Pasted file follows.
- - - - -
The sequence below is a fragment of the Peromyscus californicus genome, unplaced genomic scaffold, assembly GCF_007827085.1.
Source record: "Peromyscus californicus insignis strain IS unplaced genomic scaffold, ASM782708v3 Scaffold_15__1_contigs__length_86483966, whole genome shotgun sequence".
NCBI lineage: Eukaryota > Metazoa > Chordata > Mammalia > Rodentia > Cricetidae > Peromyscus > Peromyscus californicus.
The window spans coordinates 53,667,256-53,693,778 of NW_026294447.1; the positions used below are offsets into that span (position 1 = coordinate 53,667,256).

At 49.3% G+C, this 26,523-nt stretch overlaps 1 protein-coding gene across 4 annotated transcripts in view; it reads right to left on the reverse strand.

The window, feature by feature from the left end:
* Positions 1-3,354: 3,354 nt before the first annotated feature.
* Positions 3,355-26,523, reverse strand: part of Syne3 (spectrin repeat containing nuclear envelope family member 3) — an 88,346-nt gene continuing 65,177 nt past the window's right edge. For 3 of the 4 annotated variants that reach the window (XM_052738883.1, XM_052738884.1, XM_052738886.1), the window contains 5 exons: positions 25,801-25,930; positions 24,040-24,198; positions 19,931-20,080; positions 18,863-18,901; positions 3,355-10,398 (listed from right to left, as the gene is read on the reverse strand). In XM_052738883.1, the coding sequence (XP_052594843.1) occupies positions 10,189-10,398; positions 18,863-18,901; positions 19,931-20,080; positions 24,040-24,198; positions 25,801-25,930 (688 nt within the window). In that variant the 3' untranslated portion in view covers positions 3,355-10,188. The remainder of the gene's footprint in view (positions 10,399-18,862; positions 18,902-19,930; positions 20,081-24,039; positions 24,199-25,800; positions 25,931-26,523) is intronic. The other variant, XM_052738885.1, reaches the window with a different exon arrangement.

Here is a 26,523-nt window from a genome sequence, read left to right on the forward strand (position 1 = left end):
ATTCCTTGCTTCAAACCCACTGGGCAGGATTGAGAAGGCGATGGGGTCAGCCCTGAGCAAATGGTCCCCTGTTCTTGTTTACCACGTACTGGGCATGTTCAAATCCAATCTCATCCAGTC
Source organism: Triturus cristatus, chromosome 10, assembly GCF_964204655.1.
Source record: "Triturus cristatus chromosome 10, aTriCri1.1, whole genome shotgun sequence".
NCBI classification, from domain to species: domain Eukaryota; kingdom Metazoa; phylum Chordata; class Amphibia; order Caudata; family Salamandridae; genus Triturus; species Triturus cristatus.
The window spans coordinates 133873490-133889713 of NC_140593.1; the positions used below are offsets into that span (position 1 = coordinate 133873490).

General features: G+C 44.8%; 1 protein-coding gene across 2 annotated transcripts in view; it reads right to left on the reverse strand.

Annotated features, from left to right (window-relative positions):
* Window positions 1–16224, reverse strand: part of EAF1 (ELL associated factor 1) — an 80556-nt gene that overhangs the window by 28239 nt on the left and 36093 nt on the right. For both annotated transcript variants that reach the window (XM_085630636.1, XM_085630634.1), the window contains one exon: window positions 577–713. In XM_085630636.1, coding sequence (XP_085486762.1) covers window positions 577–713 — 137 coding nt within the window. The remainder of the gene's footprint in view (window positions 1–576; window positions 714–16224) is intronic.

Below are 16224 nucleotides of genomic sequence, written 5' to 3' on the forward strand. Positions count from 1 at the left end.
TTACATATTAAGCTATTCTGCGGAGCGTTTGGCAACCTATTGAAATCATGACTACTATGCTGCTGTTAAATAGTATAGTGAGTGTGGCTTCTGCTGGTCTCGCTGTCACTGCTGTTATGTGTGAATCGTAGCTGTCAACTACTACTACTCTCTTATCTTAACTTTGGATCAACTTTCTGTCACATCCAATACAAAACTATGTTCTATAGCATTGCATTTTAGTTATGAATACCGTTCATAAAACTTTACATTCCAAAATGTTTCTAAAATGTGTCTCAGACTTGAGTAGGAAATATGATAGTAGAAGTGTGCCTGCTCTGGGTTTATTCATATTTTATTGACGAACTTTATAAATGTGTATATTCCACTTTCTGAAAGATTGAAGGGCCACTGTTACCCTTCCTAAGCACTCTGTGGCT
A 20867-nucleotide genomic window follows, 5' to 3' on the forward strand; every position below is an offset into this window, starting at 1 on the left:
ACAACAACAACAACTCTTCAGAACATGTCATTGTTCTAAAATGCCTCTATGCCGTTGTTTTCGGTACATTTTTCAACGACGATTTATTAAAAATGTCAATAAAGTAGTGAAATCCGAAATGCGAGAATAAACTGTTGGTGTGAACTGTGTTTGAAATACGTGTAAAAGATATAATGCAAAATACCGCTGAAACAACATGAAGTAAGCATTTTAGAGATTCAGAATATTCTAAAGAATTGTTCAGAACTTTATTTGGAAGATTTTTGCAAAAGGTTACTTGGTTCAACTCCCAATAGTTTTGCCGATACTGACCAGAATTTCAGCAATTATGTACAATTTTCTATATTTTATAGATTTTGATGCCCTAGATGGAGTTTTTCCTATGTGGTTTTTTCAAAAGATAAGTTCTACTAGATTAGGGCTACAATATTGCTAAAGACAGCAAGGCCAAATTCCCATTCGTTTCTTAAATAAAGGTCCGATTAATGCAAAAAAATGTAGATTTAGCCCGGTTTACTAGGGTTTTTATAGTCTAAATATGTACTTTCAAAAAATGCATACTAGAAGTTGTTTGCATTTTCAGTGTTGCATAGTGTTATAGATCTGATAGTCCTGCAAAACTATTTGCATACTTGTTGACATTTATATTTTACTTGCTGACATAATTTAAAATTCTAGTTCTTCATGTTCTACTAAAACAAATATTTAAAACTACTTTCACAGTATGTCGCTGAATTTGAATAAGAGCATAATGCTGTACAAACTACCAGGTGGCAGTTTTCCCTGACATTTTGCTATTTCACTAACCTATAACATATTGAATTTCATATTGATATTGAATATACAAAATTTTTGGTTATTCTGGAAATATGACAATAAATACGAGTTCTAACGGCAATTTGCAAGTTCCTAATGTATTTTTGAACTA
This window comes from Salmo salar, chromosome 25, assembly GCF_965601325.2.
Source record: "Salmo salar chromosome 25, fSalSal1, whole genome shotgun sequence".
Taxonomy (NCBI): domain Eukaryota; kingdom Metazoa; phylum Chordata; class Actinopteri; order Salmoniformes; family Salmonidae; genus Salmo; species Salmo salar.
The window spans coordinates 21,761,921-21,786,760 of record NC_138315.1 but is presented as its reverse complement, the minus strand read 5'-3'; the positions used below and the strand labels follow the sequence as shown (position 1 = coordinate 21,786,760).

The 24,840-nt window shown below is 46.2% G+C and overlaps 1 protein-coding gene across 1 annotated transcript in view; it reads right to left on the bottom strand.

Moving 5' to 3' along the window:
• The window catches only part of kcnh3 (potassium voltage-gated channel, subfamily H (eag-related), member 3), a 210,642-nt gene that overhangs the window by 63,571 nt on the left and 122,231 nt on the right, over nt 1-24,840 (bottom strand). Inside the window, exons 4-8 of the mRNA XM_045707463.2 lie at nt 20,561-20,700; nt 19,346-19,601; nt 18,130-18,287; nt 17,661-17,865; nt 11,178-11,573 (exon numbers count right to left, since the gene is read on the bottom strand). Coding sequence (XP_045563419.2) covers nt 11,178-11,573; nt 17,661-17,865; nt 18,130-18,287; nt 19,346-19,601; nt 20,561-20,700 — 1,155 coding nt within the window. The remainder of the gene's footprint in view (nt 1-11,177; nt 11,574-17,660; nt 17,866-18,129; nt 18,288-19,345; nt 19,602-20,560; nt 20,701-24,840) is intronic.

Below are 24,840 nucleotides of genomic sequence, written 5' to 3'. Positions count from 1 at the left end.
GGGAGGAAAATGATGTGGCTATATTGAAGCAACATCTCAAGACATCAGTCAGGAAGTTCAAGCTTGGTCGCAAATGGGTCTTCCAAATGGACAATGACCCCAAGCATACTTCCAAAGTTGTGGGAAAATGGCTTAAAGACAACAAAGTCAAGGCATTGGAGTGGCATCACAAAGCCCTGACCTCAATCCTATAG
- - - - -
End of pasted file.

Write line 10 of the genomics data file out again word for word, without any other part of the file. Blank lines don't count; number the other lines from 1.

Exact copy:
ATTCCTTGCTTCAAACCCACTGGGCAGGATTGAGAAGGCGATGGGGTCAGCCCTGAGCAAATGGTCCCCTGTTCTTGTTTACCACGTACTGGGCATGTTCAAATCCAATCTCATCCAGTC